The Two-Party System is Not Constitutional

In an opinion piece for the Huffington Post, Tina Marie Labruzzo argues that "we need a "middle child" in American politics," and calls for a moderate alternative to the bipolar deadlock between the Republican and Democratic parties.  Excerpt:
The fact that the Republicans and Democrats in our Congress can't and won't work together to tackle extreme challenges that threaten the welfare of our country is proof we need a third political party. The third political party can be a middle child of sorts, comprised of a more moderate position. This moderate position can help bring Republican and Democrats together by providing an alternative to the American people, who actually prefer some combination of Republican and Democrat policies.
This sentiment, or something very similar to it, is supported by a large proportion – if not also the majority – of the American public, if years' worth of public surveys and polls saying as much can be trusted.  There is broad support for alternatives to the Democrats and Republicans, and there is no lack of demands and calls for "a third party" even in the mainstream media.  What is lacking, however, is any specificity about what that "third party" should be.  Labruzzo concludes:
The American people need a third political party to ensure Republican and Democrats cross party lines to make the tough decisions needed, now and in the future, to tackle the issues that threaten the country.
Interestingly, however, "to ensure that Republicans and Democrats cross party lines" it doesn't really matter what third parties are represented in government.  It would suffice to elect enough third party and independent members to our legislative bodies to prevent the Republican or Democratic parties from possessing a majority of seats in those bodies.  In the Congress, this would require the election of only a few dozen third party or Independent candidates to the House and just a handful to the Senate.  But to this end, abstract calls for an alternative to the Republicans and Democrats, without any specificity regarding the who or the what, are of little help.  Of course, it does not help that so many people appear to believe that the two-party system is enshrined in the constitutional construction of the United States.  Labruzzo writes:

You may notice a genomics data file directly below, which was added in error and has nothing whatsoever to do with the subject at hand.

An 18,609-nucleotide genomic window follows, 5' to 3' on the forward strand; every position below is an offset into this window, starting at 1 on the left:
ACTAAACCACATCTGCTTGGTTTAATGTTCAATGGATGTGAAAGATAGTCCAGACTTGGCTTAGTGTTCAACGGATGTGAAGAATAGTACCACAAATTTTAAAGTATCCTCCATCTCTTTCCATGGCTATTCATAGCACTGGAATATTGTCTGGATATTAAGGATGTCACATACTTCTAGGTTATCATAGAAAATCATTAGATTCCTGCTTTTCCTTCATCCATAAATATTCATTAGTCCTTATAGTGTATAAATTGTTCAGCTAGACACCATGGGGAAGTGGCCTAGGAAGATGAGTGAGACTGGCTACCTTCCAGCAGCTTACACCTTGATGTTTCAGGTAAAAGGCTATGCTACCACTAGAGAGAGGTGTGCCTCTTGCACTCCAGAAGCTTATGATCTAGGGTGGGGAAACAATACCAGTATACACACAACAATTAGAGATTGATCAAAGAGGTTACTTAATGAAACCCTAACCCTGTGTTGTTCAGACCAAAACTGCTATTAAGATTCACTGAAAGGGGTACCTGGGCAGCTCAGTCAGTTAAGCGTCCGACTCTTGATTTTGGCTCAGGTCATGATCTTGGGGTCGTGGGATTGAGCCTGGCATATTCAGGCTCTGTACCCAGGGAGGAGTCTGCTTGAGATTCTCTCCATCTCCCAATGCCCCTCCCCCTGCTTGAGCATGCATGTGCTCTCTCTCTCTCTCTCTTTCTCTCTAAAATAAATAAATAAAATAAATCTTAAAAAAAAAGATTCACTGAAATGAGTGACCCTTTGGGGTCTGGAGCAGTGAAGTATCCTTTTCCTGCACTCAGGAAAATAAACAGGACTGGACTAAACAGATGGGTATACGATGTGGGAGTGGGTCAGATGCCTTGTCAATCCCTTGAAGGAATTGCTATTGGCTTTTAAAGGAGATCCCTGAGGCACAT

The American government was created to provide checks and balances to make sure the system worked effectively and to curb power from residing in any one area of government. The problem that couldn't be avoided is what happens when the system is in perfect balance -- caught between two extreme positions -- hindering legislative action during crucial times when decisive action is needed.
Labruzzo here confuses the constitutional system of checks and balances in the United States with the extra-constitutional two-party state that has been constructed by the decree of Republican and Democratic lawmakers.  The system is not "in perfect balance," rather the constitutional system of the United States has been systematically undermined by the dictatorship of the Republican-Democrat two-party state.  For this reason alone, we are in desperate need of real political alternatives. 


Anonymous said...

Solomon Kleinsmith said...

Yeah, if you want to have something like this have any chance of actually electing people, they have to be in the mainstream, where voters are. There just plain aren't enough people out there that align with what the Green Party stands for... although I bet there are a handful of super liberal districts around the country that they might have a shot of the dems really imploded and the GP folks really got their act together.

Solomon Kleinsmith
Rise of the Center

Samuel Wilson said...

Labruzzo is sure to drive some Democrats nuts, since their shills are at pains lately to demonstrate that they are the moderate party, and that anyone who says otherwise is basically an idiot.

Kayden tyler said...

Yes i think there should be a third party which would help people for express their views.

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DLW said...

She needs to connect the dots and endorse American forms of PR in a follow up editorial.